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This biography tells the story of how the great intellect of Noam Chomsky was shaped. It describes the political and intellectual contexts that helped form the unyielding principles by which Chomsky lives, and the arenas of scholarship, political action, and ideology to which he still contributes. Along the way, the book provides an engaging political history of the last several decades, and many insights into how history too often gets rewritten. Chomsky's views on the uses and misuses of the university are highlighted, as are his doubts about the legitimacy of post-modernist inquiry, and his overall assessment of useful political engagement. In a sense, this book allows Chomsky speak for himself on the matters of greatest concern to him, through well-placed excerpts from his copious body of published writings and unpublished correspondence.
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Robert Barsky is the author of Constructing a Productive Other: Discourse Theory and the Convention Refugee Hearing and Introduction à la théorie littéraire. He is also the coeditor of Bakhtin and Otherness. He is currently teaching in the department of English at the University of Western Ontario.Review:
I found Robert Barsky's biography of Noam chomsky a comprehensive and compelling account of the scientific achievements and political engagements of one of this century's foremost intellectuals and social activists. Barsky convincingly demonstrates that independence of mind, freedom of spirit, and a passionate will to overcome social injustice, are the defining characteristics of Chomsky's fully-engaged life. This study will help a new generation of intellectuals to take up the unfinished business of this era―the construction of a meaningful democracy. It will serve also to raise those who are now weary and dispirited out of their lethargy. Barsky, with Chomsky as his subject and model, has written a text of hope.(Herbet I. Schiller, author of Culture Inc. and Information Inequality; Professor Emeritus of Communication, University of California)
A charming account of the genesis of Chomsky's innovations in linguistics, and his critique of the status quo. Barsky has chronicled the development of Chomsky's advocacy: ideas ranging from workplace democracy to the worth of every person as a contributor to reshaping society.(Seymour Melman, Professor Emeritus, Industrial Engineering, Columbia University)
For those who are interested in Noam Chomsky's work and its deepest roots, Barsky's book is essential reading. With its wealth of authenticated information (much of it unavailable or not readily available, including many photographs), it sheds much light on the thought and action of 'arguably the most important intellectual alive (ans unarguably the most cited). It provides an unparalleled point of entry and privileged access to a life committed to the struggle for a better world as well as to the thinking of one of the most remarkable figures of modern history. It may also be read as a challenging guide to a little known but far from unimportant strain of post-Enlightenment intellectual history and its significance for the immediate future.(Carlos Otero, Professor of Romance Linguistics, UCLA; Editor of N. Chomsky's Language and Politics and Noam Chomsky: Critical Assessments)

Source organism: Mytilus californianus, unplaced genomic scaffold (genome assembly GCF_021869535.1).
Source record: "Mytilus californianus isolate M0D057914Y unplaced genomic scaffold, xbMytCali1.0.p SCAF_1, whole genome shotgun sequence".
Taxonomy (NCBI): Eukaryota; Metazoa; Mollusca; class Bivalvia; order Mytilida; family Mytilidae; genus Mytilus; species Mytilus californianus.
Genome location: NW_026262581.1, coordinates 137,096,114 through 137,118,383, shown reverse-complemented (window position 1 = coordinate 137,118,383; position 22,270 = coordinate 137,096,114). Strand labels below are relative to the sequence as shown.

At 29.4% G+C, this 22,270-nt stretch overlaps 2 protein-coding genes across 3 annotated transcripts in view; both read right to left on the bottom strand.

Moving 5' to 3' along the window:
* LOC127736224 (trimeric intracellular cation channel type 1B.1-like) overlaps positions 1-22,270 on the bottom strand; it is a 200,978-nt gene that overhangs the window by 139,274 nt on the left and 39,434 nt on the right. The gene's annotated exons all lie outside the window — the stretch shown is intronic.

Robert F. Barsky's wonderul new biography fits a real gap in the exisiting literature on Chomsky, one of the most remarkable figures of century. He has produced a tightly-written, engaging, thorough, and remarkably accessible account of Chomsky and his times― intellectual and otherwise. Barsky has an unenviable task: make both Chomsky's contributions to linguistic theory and the main elements of his political worldview clear to general readers without turning these discussions into a comic book style 'Chomsky for Beginners.' I think he does a great job. Barsky's careful reconstruction of the early political-intellectual milieu and influences on Chomsky is extremely useful. At the same time, he covers most of the events and issues that Chomsky's friends consider central to the 1960s and 1970s. I would not hesitate to use this text in a classroom or to recommend it to others.(Robert Vitalis, Professor of Government, Clark College)
... a remarkably comprehensive biography.... Barsky makes Chomsky the person more visible than ever before.(Michael G. Wessells Contemporary Psychology)
[A] detailed and perceptive survey of Chomsky's life and work.(Raphael Salkie Times Higher Education Supplement)
For over thirty years Noam Chomsky has been a pathbreaking linguist and a controversial critic of American policies and politics. Indeed, the world seems to divide between those who revere and those who revile Chomsky. Both groups would find valuable Robert F. Barsky's appreciative biography; he recounts (the known and the little known) facts of Chomsky's life, evaluates his linguistic contribution and surveys the main quarrels. This is an essential book not only for Chomsky affecionados and adversaries, but for all students of American political and intellectual life.(Russell Jacoby, UCLA)
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Book Description ECW Press, 1997. Hardcover. Condition: New. Never used!. Seller Inventory # P111550222821
Book Description ECW Press, 1997. Condition: New. book. Seller Inventory # M1550222821